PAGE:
Let’s look more closely at one of those lucrative markets: Illinois. While Illinois’ community solar market was established via the Future Energy Jobs Act (“FEJA”) in 2016, the rules of the game weren’t officially established until the Adjustable Block Program opened to applications in November 2018. Between 2016 and 2018, the Illinois Power Agency and the Illinois Commerce Commission were embroiled in the complicated process of formalizing the state’s renewable energy goals through the Long-Term Renewable Resources Procurement Plan (“LTRRPP”), creating a program guidebook and standardized REC contract, and navigating stakeholder input from everyone ranging from utilities, developers, environmental groups, consumer advocates to labor unions.

This initial phase of Illinois’ Adjustable Block Program was a particularly long “limbo” period in which the community solar market was held hostage by a dysfunctional regulatory and policymaking process. Developers that entered the market early right after the passage of FEJA had millions of dollars tied up in land option payments, interconnection study costs, and other development expenses while they waited for the program to open, and some completely struck out when the Illinois Power Agency pivoted to a chaotic lottery-driven process. Even after the initial wave of REC contracts were awarded the state came dangerously close to a funding shortfall that would have caused it to miss initial REC contract payments, making for a drama-filled journey throughout 2020 as the first projects began to make their way to commercial operations. But in the end, there was plenty of profitability and investment returns to enjoy. Many firms found the risk (and the wait) well worth it.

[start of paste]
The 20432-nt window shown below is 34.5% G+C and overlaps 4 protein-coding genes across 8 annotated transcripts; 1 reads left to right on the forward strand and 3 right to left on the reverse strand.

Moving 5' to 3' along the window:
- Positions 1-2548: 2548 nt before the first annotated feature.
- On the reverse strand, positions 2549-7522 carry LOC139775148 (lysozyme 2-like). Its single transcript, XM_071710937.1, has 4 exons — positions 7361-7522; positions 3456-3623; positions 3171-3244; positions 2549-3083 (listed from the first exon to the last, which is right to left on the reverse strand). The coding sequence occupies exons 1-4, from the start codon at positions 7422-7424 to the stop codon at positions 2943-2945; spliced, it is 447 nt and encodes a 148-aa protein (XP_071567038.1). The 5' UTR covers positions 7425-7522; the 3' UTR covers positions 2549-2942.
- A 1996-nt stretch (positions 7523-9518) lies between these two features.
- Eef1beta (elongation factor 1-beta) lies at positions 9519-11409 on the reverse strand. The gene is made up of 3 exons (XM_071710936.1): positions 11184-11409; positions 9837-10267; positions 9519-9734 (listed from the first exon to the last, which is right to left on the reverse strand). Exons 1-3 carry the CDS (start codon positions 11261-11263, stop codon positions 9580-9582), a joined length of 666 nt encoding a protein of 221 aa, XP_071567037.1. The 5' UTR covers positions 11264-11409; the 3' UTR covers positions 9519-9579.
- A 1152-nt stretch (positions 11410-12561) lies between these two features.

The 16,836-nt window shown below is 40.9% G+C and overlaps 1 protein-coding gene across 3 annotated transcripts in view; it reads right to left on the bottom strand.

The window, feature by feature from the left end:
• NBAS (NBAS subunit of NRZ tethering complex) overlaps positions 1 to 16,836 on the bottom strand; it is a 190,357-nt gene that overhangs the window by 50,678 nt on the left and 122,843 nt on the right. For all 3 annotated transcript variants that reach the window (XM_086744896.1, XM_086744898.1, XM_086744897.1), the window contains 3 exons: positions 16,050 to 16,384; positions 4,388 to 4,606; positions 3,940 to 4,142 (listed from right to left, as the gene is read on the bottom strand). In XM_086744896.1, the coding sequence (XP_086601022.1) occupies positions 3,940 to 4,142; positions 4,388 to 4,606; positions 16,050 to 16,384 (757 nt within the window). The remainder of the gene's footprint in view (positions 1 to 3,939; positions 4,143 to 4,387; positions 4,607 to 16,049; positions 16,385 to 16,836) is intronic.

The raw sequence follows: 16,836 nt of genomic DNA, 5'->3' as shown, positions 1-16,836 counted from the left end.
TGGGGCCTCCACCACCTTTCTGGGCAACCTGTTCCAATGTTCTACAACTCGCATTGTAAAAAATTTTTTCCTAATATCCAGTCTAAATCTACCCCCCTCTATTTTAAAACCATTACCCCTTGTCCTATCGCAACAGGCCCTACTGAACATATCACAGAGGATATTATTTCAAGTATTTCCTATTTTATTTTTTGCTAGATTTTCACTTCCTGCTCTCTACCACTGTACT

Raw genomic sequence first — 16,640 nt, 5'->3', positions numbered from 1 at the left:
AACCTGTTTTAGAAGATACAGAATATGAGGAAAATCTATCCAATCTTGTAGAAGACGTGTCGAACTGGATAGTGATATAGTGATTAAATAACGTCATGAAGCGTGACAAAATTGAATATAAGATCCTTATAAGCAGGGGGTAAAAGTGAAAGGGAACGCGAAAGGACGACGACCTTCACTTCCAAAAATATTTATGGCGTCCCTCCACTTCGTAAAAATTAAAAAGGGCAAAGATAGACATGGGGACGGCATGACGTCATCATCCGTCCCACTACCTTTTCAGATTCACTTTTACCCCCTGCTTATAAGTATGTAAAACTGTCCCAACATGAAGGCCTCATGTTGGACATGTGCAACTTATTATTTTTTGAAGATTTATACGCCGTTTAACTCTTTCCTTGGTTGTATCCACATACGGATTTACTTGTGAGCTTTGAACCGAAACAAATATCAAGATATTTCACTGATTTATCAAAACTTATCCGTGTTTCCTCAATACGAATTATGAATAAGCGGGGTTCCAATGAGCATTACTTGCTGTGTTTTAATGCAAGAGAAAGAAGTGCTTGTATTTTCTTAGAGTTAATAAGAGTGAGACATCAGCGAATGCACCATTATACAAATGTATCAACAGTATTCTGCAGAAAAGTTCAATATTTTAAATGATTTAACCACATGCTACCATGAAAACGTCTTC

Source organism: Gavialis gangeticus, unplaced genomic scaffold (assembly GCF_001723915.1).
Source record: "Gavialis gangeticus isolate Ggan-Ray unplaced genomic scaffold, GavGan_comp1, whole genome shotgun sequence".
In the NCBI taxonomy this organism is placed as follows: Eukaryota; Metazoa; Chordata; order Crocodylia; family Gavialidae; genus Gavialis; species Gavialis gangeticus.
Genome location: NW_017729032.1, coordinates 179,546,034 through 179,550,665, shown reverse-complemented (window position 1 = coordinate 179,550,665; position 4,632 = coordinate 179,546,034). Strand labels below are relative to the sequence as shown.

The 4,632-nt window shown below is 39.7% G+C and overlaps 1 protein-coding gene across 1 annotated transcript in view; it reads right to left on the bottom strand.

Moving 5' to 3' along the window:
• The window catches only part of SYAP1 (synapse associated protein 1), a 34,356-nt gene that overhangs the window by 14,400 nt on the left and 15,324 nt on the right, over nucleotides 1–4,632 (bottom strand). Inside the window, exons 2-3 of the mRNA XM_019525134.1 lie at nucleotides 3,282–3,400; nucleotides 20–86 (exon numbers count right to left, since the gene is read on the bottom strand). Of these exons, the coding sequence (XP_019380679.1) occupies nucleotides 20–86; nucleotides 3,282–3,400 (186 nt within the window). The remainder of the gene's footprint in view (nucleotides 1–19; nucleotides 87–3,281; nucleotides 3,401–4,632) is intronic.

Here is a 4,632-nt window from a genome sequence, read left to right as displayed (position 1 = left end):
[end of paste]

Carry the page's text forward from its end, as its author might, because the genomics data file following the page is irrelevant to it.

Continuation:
Historically, placing these bets has often felt more akin to gambling than investing. Thankfully the industry has had strong advocates such as the Coalition for Community Solar Access (of which Segue is a member), who have been working hard to change that dynamic. They help build broad stakeholder consensus to create programs in new states, and empower legislators with the tools to create policies that can be successfully implemented. There also better data sources out today to help developers evaluate the attractiveness of new community solar programs, such as Orennia’s scoring matrix. While established markets like Illinois and New York remain poised for continued growth, developers and investors both will continue to build and support project pipelines in emerging community solar markets all over the country, accepting the reality that in today’s market you have to make your move before doing so is comfortable.

Timing new market entry requires patient capital and a financial partner that isn’t going to pull the parachute the moment things get hard. In addition to market policy risks, there are endless project-level risks that can make or break the economics, and good developers are able to rely on experience and pattern-recognition to discern true binary risks vs. those risks that can be resolved with time, creativity, and money. Whether it’s optimizing interconnection costs while the utility is trying to re-write the rules or dealing with hostile third parties when perfecting site control, the Segue team has enough bruises and paper cuts from our own development experiences to support our developer partners through these challenges. And, when all is happily monetized, we’ll get back up and do it all again because, like most folks reading this, helping unlock high potential markets and flying planes while building them is what keeps this solar coaster worth riding.